How “Time Flies” at Bangor High School’s Visual and Performing Arts Academy

Time Flies

As part of Bangor educator Eric Hutchins’ Graphic Design class, the students learn how art is used in everyday life, especially how it plays an such a big role in the commercial world today.

Serving as the second class for students focusing on a graphic art pathway that is frequently taken by students in the Visual and Performing Arts Academy (VPA) program at Bangor High School, the students focus on how to use computer software to create interesting works of art. As a start they learn about the importance of text in graphic art, how it can be used, and why just choosing any font is not the right thing to do.

“The images you see are examples of their first text project in the class where students chose statements that are considered ‘cliche’ and then they recreate them visually only using text,” explains Hutchins.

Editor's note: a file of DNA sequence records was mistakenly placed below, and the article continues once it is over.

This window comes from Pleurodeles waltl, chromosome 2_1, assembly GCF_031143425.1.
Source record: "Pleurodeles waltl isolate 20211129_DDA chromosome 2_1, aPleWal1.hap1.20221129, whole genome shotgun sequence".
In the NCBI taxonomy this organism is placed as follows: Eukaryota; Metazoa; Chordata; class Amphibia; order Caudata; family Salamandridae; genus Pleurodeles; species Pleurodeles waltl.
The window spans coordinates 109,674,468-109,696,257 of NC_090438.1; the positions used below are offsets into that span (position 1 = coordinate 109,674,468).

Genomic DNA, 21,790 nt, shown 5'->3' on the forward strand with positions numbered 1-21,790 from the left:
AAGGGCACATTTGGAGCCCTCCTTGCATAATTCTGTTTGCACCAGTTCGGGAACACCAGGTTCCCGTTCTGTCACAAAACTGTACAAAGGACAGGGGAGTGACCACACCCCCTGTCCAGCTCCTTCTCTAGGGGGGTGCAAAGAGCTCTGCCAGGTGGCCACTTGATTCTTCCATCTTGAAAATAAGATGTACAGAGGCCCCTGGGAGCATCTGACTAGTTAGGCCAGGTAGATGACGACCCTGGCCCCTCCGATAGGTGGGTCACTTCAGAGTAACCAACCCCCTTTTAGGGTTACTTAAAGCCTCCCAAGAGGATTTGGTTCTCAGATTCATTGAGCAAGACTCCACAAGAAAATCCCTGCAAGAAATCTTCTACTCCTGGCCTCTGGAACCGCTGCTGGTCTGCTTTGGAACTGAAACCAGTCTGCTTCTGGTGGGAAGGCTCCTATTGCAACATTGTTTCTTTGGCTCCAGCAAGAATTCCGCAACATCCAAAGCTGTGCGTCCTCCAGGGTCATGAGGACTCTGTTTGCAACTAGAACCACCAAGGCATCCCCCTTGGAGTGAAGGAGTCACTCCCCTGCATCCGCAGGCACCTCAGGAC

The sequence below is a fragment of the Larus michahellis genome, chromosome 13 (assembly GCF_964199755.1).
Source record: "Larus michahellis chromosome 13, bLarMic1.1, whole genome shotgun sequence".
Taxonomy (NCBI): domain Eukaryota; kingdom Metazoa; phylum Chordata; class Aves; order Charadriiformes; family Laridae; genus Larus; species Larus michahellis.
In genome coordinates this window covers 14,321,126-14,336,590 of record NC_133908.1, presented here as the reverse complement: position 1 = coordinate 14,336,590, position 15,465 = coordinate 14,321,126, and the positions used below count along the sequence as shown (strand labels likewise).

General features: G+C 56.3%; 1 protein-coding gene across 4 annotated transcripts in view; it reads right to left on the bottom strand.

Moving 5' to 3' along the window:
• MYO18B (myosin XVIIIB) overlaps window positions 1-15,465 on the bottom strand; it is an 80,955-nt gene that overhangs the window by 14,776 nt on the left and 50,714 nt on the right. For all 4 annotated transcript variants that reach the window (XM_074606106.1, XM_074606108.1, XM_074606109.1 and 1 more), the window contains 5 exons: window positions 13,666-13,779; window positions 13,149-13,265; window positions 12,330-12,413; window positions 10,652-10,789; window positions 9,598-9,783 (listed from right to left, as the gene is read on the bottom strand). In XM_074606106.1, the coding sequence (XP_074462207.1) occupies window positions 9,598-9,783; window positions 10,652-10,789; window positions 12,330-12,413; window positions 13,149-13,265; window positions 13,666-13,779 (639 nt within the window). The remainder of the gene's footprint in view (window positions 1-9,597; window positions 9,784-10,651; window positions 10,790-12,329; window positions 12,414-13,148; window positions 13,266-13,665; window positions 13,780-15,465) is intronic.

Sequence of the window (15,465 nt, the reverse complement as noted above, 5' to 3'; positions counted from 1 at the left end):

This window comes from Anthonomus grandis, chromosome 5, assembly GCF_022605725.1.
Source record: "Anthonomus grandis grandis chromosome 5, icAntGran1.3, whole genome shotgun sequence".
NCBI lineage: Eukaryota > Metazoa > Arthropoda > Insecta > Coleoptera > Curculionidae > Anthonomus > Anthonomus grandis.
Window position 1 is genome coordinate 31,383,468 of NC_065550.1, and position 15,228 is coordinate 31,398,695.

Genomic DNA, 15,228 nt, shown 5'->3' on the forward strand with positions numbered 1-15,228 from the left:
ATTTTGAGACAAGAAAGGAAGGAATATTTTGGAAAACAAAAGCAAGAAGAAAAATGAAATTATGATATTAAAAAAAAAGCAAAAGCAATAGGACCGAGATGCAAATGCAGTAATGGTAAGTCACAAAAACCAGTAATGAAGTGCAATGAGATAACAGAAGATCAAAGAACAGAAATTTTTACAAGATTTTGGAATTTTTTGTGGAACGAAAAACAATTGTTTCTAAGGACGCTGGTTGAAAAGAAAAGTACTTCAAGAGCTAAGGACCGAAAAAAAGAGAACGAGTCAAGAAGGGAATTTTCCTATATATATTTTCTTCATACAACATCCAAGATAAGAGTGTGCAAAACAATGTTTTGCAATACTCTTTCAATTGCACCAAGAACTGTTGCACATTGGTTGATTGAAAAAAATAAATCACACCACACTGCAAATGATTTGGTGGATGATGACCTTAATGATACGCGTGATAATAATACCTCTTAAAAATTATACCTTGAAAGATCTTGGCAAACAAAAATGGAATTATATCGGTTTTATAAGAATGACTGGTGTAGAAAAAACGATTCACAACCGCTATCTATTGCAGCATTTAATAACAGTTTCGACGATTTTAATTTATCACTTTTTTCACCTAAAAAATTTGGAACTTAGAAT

Over the course of the semester students recreate a package for a product. They measure the packaging, create a template, and then create the imagery and designs for the product. They also create business cards, book jackets, album covers, board game designs and movie posters over the course of the class.

“This is a unique class because it teaches students the importance of art in our society, and that a graphic designer’s artwork is everywhere,” added Hutchins.

Students that take the graphic arts pathway at Bangor High School’s VPA Academy traditionally take photography, digital art, graphic design and then their senior year take Advanced Placement 2D Design and submit a portfolio to be graded for college credit.

Information for this article was provided by the Bangor School Department as part of the Maine Schools Sharing Success Campaign. The Maine Schools Sharing Success Campaign is an avenue for Maine schools to celebrate successes and share innovative ideas, practices, and models that can be adapted and easily implemented by other Maine schools. Stories are not an endorsement of specific materials, services, or practices and are not intended to promote learning programs that are of cost to students, families, or schools. To submit a story or an idea, email it to Rachel at